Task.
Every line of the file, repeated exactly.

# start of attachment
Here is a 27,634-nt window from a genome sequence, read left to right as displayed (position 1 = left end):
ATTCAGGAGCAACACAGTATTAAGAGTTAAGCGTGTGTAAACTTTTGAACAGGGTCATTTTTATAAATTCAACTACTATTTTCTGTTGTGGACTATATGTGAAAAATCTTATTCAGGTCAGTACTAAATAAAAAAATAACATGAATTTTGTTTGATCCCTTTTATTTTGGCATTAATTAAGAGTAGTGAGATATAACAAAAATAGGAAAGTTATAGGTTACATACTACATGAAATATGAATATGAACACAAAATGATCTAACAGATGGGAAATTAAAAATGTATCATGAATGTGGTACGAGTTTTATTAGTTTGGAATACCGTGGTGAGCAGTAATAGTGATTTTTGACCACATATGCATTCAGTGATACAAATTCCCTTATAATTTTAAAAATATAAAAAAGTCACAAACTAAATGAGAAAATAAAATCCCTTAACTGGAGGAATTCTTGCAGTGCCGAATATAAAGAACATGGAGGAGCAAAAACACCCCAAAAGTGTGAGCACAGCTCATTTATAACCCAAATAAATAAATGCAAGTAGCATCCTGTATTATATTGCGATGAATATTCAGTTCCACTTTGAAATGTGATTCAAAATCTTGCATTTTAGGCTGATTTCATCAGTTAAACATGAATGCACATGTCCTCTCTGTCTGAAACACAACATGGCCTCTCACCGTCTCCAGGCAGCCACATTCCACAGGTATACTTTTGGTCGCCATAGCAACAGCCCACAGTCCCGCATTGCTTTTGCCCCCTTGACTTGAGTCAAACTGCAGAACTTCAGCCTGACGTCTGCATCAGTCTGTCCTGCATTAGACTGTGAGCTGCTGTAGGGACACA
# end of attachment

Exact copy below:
Here is a 27,634-nt window from a genome sequence, read left to right as displayed (position 1 = left end):
ATTCAGGAGCAACACAGTATTAAGAGTTAAGCGTGTGTAAACTTTTGAACAGGGTCATTTTTATAAATTCAACTACTATTTTCTGTTGTGGACTATATGTGAAAAATCTTATTCAGGTCAGTACTAAATAAAAAAATAACATGAATTTTGTTTGATCCCTTTTATTTTGGCATTAATTAAGAGTAGTGAGATATAACAAAAATAGGAAAGTTATAGGTTACATACTACATGAAATATGAATATGAACACAAAATGATCTAACAGATGGGAAATTAAAAATGTATCATGAATGTGGTACGAGTTTTATTAGTTTGGAATACCGTGGTGAGCAGTAATAGTGATTTTTGACCACATATGCATTCAGTGATACAAATTCCCTTATAATTTTAAAAATATAAAAAAGTCACAAACTAAATGAGAAAATAAAATCCCTTAACTGGAGGAATTCTTGCAGTGCCGAATATAAAGAACATGGAGGAGCAAAAACACCCCAAAAGTGTGAGCACAGCTCATTTATAACCCAAATAAATAAATGCAAGTAGCATCCTGTATTATATTGCGATGAATATTCAGTTCCACTTTGAAATGTGATTCAAAATCTTGCATTTTAGGCTGATTTCATCAGTTAAACATGAATGCACATGTCCTCTCTGTCTGAAACACAACATGGCCTCTCACCGTCTCCAGGCAGCCACATTCCACAGGTATACTTTTGGTCGCCATAGCAACAGCCCACAGTCCCGCATTGCTTTTGCCCCCTTGACTTGAGTCAAACTGCAGAACTTCAGCCTGACGTCTGCATCAGTCTGTCCTGCATTAGACTGTGAGCTGCTGTAGGGACACA